A zvonnitsa (Russian: звонница; Ukrainian: дзвіниця, romanized: dzvinytsia; Polish: dzwonnica parawanowa; Romanian: zvoniţă) is a large rectangular structure containing multiple arches or beams that support bells, and a basal platform where bell ringers stand to perform the ringing using long ropes. It was an alternative to a bell tower in Russian, Polish and Romanian medieval architectural traditions, primarily used in Russian architecture of the 14th-17th centuries. Currently, zvonnitsa are especially widespread in the environs of Pskov.
Sometimes zvonnitsa were mounted directly on church rooves, resulting in a special form of church called a pod zvonom (Russian: под звоном, "under ringing") or izhe pod kolokoly (Russian: иже под колоколы, "under bells"). The most famous example of this type is the Church of St. Ivan of the Ladder, adjacent to Ivan the Great Bell Tower in the Moscow Kremlin.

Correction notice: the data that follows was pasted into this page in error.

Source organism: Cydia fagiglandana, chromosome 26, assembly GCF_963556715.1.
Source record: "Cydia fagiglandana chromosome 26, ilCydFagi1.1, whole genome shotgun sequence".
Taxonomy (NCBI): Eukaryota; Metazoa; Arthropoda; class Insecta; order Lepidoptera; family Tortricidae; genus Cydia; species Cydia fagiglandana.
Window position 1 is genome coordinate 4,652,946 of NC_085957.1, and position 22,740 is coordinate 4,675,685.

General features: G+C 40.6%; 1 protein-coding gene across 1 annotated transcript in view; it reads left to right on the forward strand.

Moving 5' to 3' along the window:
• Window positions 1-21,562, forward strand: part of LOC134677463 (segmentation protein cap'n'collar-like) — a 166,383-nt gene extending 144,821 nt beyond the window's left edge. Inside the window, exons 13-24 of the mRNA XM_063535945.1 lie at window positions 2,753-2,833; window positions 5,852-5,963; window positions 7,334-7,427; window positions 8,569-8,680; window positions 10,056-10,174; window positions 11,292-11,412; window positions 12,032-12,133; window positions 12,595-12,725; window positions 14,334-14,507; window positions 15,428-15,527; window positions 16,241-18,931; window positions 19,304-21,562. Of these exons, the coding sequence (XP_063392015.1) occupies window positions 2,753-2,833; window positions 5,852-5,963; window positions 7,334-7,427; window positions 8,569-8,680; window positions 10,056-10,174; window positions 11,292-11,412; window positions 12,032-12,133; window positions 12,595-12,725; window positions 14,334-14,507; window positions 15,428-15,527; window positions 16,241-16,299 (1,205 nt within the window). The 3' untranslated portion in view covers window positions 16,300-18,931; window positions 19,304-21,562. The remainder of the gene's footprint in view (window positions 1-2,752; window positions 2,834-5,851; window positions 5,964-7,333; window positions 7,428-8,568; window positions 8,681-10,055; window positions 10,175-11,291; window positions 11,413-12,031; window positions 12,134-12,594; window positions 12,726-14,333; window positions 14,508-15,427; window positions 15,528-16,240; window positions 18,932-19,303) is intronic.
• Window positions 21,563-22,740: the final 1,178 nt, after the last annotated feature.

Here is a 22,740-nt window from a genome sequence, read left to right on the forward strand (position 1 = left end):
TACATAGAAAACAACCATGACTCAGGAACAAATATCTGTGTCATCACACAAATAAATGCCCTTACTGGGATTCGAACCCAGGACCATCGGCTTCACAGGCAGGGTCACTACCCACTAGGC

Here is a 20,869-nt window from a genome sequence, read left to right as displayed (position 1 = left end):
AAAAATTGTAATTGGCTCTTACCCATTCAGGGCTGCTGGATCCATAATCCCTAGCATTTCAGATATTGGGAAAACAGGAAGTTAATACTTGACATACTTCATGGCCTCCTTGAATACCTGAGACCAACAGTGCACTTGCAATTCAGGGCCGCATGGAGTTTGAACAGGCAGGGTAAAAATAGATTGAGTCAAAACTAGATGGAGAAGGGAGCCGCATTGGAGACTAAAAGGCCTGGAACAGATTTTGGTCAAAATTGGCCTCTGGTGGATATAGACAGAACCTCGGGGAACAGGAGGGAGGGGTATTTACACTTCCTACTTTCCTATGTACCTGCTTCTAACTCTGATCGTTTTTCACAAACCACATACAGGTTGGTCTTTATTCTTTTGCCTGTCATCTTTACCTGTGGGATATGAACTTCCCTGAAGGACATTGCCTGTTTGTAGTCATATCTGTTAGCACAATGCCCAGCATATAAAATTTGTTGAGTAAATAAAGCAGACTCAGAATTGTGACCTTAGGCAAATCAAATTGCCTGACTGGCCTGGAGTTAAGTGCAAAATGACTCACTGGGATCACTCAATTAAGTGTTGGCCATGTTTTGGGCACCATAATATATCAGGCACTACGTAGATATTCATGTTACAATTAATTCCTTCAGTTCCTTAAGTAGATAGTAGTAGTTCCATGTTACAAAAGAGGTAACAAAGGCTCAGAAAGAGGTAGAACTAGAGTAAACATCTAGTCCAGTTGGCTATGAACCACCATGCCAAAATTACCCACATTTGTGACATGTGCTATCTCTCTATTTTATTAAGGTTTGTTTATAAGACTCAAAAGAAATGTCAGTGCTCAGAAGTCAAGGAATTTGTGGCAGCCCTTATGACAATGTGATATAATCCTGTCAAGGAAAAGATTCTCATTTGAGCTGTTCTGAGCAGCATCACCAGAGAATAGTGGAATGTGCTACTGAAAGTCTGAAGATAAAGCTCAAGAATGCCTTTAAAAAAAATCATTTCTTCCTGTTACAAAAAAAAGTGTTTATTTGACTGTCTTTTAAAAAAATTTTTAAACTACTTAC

In Polish, the word Dzwonnica (pl:Dzwonnica) refers to any type of bell tower, while the fortified trellis construction containing apertures for bells is referred to by the term dzwonnica parawanowa.
- Zvonnitsa in the Great Soviet Encyclopedia
- Zvonnitsa in Architectural dictionary
- Zhuravlev Yu. V. Zvonnitsa of Sophia Cathedral
- A. G. Melnik. About zvonnitsa of Borisoglebsky Monastery
- Churches Under Bells
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